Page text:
Philippines Targeting Religious Leaders
December 06, 2012
Testimony to the U.N. Human Rights Council
By The Rev. Michael Yoshii
Pastor of the Buena Vista United Methodist Church in Alameda, CA and Co-chair of the CA-NV Annual Conference Philippine Solidarity Task Force
The United Methodist General Board of Church & Society (GBCS) was among four entities endorsing a recent statement that raises awareness of an alarming trend of extrajudicial killings of religious leaders in the Philippines. The statement was presented at the 21st session of the U.N. Human Rights Council (UNHRC) in September.
Besides GBCS, the joint statement was signed by the World Council of Churches (WCC), Commission of the Churches on International Affairs (CCIA-WCC) and the Indian Council of South America (CISA).
Dr. Rommel Linatoc of the National Council of Churches in the Philippines (NCCP) spoke on behalf of the signers.
Linatoc told about four religious leaders killed in the past two years. He said their deaths have been part of an alarming trend of extrajudicial killings in the Philippines since 2001.
Shared an advocacy ministry
Two of the recent killings involved indigenous community leaders affiliated with the United Church of Christ in the Philippines, a member of the NCCP. These were Rabenio Sungit, killed Sept. 5, 2011, and Jimmy Liguyon, killed March 2, 2012.
Two foreign nationals serving the poor and marginalized in Philippine society were also killed in the past two years: Fr. Fausto "Pops" Tentorio, a Roman Catholic missionary priest of Italian nationality was killed Oct. 17, 2011; William Geetman, a Dutch lay missionary, was slain July 3, 2012.
These four religious leaders shared in common a ministry of advocacy for environmental justice. They were especially active in defending the rights of indigenous peoples against the aggressive development interests of the mining industry in their communities.
The joint statement from GBCS, the WCC and their partners was part of an oral intervention in response to the Philippine government's human rights report to the United Nations.
I attended the 21st session of the UNHRC in Geneva, Switzerland as co-chair of the California Nevada Conference Philippine Solidarity Task Force and as a member of the Isaiah Circle of the General Board of Church & Society's United Nations & International Affairs ministry.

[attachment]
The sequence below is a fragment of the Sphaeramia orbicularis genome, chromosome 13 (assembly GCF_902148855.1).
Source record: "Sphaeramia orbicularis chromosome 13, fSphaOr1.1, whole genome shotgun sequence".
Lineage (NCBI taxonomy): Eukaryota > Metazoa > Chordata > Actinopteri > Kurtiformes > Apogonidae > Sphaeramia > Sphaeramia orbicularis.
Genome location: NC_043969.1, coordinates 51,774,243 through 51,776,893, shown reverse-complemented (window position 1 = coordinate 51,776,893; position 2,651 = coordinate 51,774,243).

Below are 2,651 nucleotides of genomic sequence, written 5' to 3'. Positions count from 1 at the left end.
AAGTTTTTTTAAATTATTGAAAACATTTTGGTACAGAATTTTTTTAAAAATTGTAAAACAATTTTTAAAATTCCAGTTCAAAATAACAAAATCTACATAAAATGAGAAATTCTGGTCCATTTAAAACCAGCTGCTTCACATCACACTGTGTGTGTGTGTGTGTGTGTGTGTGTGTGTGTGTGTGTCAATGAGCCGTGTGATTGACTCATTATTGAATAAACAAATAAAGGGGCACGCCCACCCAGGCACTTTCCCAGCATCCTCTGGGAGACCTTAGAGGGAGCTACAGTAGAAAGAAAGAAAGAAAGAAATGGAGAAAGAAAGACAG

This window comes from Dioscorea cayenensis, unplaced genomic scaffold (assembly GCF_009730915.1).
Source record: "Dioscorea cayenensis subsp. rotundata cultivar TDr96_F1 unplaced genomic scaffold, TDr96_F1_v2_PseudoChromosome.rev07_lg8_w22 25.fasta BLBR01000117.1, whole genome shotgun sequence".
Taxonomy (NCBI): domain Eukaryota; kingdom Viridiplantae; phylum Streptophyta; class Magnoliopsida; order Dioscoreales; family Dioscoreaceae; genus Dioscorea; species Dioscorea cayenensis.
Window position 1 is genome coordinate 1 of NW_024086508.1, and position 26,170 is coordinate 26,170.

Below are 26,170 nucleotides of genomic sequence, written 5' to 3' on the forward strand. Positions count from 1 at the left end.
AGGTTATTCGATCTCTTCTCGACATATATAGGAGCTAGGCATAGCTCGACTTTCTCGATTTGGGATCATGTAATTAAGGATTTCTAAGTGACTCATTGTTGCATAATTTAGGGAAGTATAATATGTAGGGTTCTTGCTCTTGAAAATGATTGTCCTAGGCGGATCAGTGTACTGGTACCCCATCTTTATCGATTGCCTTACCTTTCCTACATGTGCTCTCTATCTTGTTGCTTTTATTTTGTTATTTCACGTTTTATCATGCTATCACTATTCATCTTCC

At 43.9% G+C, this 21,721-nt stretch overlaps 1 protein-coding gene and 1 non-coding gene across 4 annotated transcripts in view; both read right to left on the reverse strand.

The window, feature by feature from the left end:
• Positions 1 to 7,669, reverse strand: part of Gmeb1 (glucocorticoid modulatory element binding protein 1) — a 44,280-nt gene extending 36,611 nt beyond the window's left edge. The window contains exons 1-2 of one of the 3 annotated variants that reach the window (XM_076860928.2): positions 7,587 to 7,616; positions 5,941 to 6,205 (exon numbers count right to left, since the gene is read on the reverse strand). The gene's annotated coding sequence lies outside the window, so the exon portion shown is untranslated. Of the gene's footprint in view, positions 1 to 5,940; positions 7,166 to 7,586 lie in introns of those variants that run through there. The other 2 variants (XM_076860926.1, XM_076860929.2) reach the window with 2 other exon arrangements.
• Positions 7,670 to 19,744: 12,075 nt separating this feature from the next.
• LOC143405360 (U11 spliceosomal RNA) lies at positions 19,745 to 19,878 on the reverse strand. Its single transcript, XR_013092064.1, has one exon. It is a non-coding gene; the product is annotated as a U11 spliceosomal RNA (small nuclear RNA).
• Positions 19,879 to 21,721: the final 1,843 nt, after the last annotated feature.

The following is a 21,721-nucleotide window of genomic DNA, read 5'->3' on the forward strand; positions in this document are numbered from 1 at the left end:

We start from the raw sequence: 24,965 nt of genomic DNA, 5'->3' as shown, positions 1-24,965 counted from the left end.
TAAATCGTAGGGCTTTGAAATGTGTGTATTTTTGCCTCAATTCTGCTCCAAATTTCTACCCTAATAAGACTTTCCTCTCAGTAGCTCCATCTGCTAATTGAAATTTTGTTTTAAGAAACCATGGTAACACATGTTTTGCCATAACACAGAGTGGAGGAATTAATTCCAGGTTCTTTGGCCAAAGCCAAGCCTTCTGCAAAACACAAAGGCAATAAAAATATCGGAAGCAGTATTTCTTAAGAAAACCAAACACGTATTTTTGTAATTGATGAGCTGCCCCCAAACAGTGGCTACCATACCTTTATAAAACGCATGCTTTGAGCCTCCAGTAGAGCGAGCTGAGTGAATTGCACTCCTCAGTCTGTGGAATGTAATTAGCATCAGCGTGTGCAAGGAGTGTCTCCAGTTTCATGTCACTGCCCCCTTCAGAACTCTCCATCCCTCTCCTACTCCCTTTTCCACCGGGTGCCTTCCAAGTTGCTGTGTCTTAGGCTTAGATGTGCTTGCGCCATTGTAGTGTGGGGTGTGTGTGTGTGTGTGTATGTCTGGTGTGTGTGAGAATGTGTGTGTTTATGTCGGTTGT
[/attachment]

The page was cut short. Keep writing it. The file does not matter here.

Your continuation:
Lip service from government
The session heard a final report from the Philippine government on its human rights policies as part of the Universal Periodic Review (UPR) of the United Nations. The UPR is required of all member states.
The UNHRC had met in May for an initial report on the Philippines UPR. Input was provided from member states and civil society groups.
In this final report, presented by H.E. Teofilo Pilando, deputy executive secretary vice minister of the Office of the President, the Philippine government acknowledged the trend of extrajudicial killings. The government fell short, though, in documentation of data and follow-up in the criminal justice system.
The report gives the appearance that positive steps are being taken when lip service is merely being employed.
KARAPATAN, a human-rights organization in the Philippines that has been monitoring the abuses, has reported that out of 364 cases of extrajudicial killings since 2001, only 1.37% has been solved as of Aug. 21, 2011 — and this includes only cases audited among the more than 1,000 reported extrajudicial killings since 2001.
The data demonstrates that the government has consistently failed to press charges and arrest perpetrators of these human rights abuses. As perpetrators remain free and go unpunished, they continue to be part of a network of continued repression. State authorities have yet to arrest several notorious and well-known human rights violators, among them Maj. General Jovito Palparan, who is wanted for the abduction and disappearance of two student activists.
Extrajudicial killings had been publicly exposed both in the Philippines and in the international community during the administration of former President Gloria Macapagal Arroyo, but with little remediation.